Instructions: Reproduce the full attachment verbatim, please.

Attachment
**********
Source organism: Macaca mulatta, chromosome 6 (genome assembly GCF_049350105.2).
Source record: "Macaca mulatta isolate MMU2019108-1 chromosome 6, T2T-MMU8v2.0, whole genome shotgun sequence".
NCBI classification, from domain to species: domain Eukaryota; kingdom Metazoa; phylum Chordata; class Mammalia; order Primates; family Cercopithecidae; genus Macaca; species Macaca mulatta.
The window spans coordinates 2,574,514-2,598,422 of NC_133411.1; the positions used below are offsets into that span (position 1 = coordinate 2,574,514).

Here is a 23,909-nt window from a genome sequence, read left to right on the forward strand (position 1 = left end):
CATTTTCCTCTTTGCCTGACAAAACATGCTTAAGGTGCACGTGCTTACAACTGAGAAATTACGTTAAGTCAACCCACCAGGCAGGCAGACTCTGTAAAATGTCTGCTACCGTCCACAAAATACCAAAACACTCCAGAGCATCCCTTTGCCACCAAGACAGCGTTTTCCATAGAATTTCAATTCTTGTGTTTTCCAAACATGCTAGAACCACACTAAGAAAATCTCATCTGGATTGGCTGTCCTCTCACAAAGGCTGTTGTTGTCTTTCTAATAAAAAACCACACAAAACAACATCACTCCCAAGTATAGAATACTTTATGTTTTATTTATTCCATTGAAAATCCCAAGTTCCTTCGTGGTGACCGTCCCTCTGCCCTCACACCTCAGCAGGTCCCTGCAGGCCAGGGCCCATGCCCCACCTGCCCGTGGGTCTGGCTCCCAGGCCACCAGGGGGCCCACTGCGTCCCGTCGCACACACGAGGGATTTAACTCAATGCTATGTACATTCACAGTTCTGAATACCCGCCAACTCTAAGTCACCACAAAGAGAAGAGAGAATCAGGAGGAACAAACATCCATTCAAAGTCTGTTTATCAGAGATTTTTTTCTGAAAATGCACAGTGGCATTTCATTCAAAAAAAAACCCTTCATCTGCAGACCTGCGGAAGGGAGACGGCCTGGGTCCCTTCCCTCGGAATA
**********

Source organism: Macaca mulatta, chromosome 6 (genome assembly GCF_049350105.2).
Source record: "Macaca mulatta isolate MMU2019108-1 chromosome 6, T2T-MMU8v2.0, whole genome shotgun sequence".
NCBI classification, from domain to species: domain Eukaryota; kingdom Metazoa; phylum Chordata; class Mammalia; order Primates; family Cercopithecidae; genus Macaca; species Macaca mulatta.
The window spans coordinates 2,574,514-2,598,422 of NC_133411.1; the positions used below are offsets into that span (position 1 = coordinate 2,574,514).

Here is a 23,909-nt window from a genome sequence, read left to right on the forward strand (position 1 = left end):
CATTTTCCTCTTTGCCTGACAAAACATGCTTAAGGTGCACGTGCTTACAACTGAGAAATTACGTTAAGTCAACCCACCAGGCAGGCAGACTCTGTAAAATGTCTGCTACCGTCCACAAAATACCAAAACACTCCAGAGCATCCCTTTGCCACCAAGACAGCGTTTTCCATAGAATTTCAATTCTTGTGTTTTCCAAACATGCTAGAACCACACTAAGAAAATCTCATCTGGATTGGCTGTCCTCTCACAAAGGCTGTTGTTGTCTTTCTAATAAAAAACCACACAAAACAACATCACTCCCAAGTATAGAATACTTTATGTTTTATTTATTCCATTGAAAATCCCAAGTTCCTTCGTGGTGACCGTCCCTCTGCCCTCACACCTCAGCAGGTCCCTGCAGGCCAGGGCCCATGCCCCACCTGCCCGTGGGTCTGGCTCCCAGGCCACCAGGGGGCCCACTGCGTCCCGTCGCACACACGAGGGATTTAACTCAATGCTATGTACATTCACAGTTCTGAATACCCGCCAACTCTAAGTCACCACAAAGAGAAGAGAGAATCAGGAGGAACAAACATCCATTCAAAGTCTGTTTATCAGAGATTTTTTTCTGAAAATGCACAGTGGCATTTCATTCAAAAAAAAACCCTTCATCTGCAGACCTGCGGAAGGGAGACGGCCTGGGTCCCTTCCCTCGGAATA